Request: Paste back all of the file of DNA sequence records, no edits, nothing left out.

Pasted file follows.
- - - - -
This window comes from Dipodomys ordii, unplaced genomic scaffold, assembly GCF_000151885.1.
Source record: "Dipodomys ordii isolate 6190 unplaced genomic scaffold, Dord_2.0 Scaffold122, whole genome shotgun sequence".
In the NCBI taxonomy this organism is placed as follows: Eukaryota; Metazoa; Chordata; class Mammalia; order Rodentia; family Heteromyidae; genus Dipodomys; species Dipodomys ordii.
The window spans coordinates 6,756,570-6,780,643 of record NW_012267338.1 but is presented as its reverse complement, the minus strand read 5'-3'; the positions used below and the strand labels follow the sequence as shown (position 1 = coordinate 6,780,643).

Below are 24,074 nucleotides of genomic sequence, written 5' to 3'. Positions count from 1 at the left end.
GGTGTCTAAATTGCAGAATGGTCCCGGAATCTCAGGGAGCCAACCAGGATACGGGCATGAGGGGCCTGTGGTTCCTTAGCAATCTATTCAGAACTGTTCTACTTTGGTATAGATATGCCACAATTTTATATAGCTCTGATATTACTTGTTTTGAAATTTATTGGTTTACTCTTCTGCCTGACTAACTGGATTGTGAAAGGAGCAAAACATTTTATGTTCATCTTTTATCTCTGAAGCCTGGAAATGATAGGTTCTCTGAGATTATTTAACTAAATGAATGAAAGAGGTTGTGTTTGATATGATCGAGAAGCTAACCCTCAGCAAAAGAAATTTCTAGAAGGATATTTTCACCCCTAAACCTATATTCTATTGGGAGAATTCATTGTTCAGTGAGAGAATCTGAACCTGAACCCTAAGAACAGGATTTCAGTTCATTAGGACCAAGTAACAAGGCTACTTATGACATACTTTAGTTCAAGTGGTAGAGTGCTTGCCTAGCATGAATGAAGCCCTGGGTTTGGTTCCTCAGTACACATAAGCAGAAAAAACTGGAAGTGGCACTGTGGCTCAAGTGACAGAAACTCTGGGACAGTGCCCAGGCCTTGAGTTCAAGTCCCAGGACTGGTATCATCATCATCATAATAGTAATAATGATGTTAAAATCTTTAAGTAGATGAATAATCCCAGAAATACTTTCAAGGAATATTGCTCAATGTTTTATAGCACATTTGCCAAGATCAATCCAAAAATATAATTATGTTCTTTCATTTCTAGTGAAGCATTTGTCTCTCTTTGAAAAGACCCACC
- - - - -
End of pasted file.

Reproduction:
This window comes from Dipodomys ordii, unplaced genomic scaffold, assembly GCF_000151885.1.
Source record: "Dipodomys ordii isolate 6190 unplaced genomic scaffold, Dord_2.0 Scaffold122, whole genome shotgun sequence".
In the NCBI taxonomy this organism is placed as follows: Eukaryota; Metazoa; Chordata; class Mammalia; order Rodentia; family Heteromyidae; genus Dipodomys; species Dipodomys ordii.
The window spans coordinates 6,756,570-6,780,643 of record NW_012267338.1 but is presented as its reverse complement, the minus strand read 5'-3'; the positions used below and the strand labels follow the sequence as shown (position 1 = coordinate 6,780,643).

Below are 24,074 nucleotides of genomic sequence, written 5' to 3'. Positions count from 1 at the left end.
GGTGTCTAAATTGCAGAATGGTCCCGGAATCTCAGGGAGCCAACCAGGATACGGGCATGAGGGGCCTGTGGTTCCTTAGCAATCTATTCAGAACTGTTCTACTTTGGTATAGATATGCCACAATTTTATATAGCTCTGATATTACTTGTTTTGAAATTTATTGGTTTACTCTTCTGCCTGACTAACTGGATTGTGAAAGGAGCAAAACATTTTATGTTCATCTTTTATCTCTGAAGCCTGGAAATGATAGGTTCTCTGAGATTATTTAACTAAATGAATGAAAGAGGTTGTGTTTGATATGATCGAGAAGCTAACCCTCAGCAAAAGAAATTTCTAGAAGGATATTTTCACCCCTAAACCTATATTCTATTGGGAGAATTCATTGTTCAGTGAGAGAATCTGAACCTGAACCCTAAGAACAGGATTTCAGTTCATTAGGACCAAGTAACAAGGCTACTTATGACATACTTTAGTTCAAGTGGTAGAGTGCTTGCCTAGCATGAATGAAGCCCTGGGTTTGGTTCCTCAGTACACATAAGCAGAAAAAACTGGAAGTGGCACTGTGGCTCAAGTGACAGAAACTCTGGGACAGTGCCCAGGCCTTGAGTTCAAGTCCCAGGACTGGTATCATCATCATCATAATAGTAATAATGATGTTAAAATCTTTAAGTAGATGAATAATCCCAGAAATACTTTCAAGGAATATTGCTCAATGTTTTATAGCACATTTGCCAAGATCAATCCAAAAATATAATTATGTTCTTTCATTTCTAGTGAAGCATTTGTCTCTCTTTGAAAAGACCCACC